Doxycycline–metal ion complexes are unstable at acid pH, therefore more doxycycline enters the duodenum for absorption than the earlier tetracycline compounds. In addition, food has less effect on absorption than on absorption of earlier drugs with doxycycline serum concentrations being reduced by about 20% by test meals compared with 50% for tetracycline.
Expired tetracyclines or tetracyclines allowed to stand at a pH less than 2 are reported to be nephrotoxic due to the formation of a degradation product, anhydro-4-epitetracycline causing Fanconi syndrome. In the case of doxycycline, the absence of a hydroxyl group in C-6 prevents the formation of the nephrotoxic compound. Nevertheless, tetracyclines and doxycycline itself have to be taken with caution in patients with kidney injury, as they can worsen azotemia due to catabolic effects.
After penicillin revolutionized the treatment of bacterial infections in WWII, many chemical companies moved into the field of discovering antibiotics by bioprospecting. American Cyanamid was one of these, and in the late 1940s chemists there discovered chlortetracycline, the first member of the tetracycline class of antibiotics. Shortly thereafter, scientists at Pfizer discovered terramycin and it was brought to market. Both compounds, like penicillin, were natural products and it was commonly believed that nature had perfected them, and further chemical changes could only degrade their effectiveness. Scientists at Pfizer led by Lloyd Conover modified these compounds, which led to the invention of tetracycline itself, the first semi-synthetic antibiotic. Charlie Stephens' group at Pfizer worked on further analogs and created one with greatly improved stability and pharmacological efficacy: doxycycline. It was clinically developed in the early 1960s and approved by the FDA in 1967.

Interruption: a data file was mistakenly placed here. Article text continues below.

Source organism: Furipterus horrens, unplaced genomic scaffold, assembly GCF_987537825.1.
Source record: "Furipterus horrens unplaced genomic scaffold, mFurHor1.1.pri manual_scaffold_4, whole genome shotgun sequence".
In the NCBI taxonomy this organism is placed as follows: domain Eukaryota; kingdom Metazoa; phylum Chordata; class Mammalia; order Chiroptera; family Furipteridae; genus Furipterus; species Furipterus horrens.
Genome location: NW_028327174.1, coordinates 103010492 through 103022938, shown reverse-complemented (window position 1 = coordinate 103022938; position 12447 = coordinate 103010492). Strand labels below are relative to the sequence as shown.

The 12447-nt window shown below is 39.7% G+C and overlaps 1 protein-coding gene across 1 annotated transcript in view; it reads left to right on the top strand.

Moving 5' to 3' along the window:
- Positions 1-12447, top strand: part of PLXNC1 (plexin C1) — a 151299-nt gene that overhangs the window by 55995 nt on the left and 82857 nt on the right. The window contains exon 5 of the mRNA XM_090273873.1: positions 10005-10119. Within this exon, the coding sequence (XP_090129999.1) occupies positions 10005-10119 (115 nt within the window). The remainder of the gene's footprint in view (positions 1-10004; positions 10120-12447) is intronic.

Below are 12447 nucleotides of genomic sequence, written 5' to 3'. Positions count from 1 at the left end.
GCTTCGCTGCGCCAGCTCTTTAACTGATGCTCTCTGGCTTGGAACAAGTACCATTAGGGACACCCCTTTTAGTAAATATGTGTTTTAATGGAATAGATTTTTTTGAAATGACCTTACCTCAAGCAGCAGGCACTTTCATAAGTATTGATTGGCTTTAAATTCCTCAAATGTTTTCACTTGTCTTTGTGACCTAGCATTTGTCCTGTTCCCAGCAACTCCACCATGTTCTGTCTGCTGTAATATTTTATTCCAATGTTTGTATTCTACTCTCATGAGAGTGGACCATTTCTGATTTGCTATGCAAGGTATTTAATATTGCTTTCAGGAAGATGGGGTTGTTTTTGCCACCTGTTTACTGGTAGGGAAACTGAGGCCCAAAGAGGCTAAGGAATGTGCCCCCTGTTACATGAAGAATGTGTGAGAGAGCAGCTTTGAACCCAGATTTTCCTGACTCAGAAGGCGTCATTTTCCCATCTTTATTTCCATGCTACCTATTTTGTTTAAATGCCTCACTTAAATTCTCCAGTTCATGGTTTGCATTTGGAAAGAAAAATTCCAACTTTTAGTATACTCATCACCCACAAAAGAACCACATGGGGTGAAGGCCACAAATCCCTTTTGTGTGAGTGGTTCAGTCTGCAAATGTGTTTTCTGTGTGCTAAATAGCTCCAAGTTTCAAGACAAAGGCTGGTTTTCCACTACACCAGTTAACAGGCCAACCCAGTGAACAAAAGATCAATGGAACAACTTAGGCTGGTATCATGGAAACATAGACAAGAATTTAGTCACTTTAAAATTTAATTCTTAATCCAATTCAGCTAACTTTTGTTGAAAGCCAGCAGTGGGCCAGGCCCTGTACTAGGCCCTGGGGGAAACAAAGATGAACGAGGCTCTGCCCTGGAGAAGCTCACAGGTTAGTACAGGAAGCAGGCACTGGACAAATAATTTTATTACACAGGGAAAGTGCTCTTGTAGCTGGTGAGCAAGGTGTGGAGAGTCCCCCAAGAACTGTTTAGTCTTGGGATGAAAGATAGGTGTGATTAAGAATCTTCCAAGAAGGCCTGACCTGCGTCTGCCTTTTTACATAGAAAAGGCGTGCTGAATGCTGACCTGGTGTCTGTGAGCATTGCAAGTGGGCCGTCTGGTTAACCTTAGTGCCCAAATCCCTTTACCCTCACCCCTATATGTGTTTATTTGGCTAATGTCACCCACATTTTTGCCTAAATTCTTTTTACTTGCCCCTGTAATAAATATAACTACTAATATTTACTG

As its patent grew near to expiring in the early 1970s, the patent became the subject of lawsuit between Pfizer and International Rectifier that wasn't resolved until 1983; at the time it was the largest litigated patent case in US history. Instead of a cash payment for infringement, Pfizer took the veterinary and feed-additive businesses of International Rectifier's subsidiary, Rachelle Laboratories.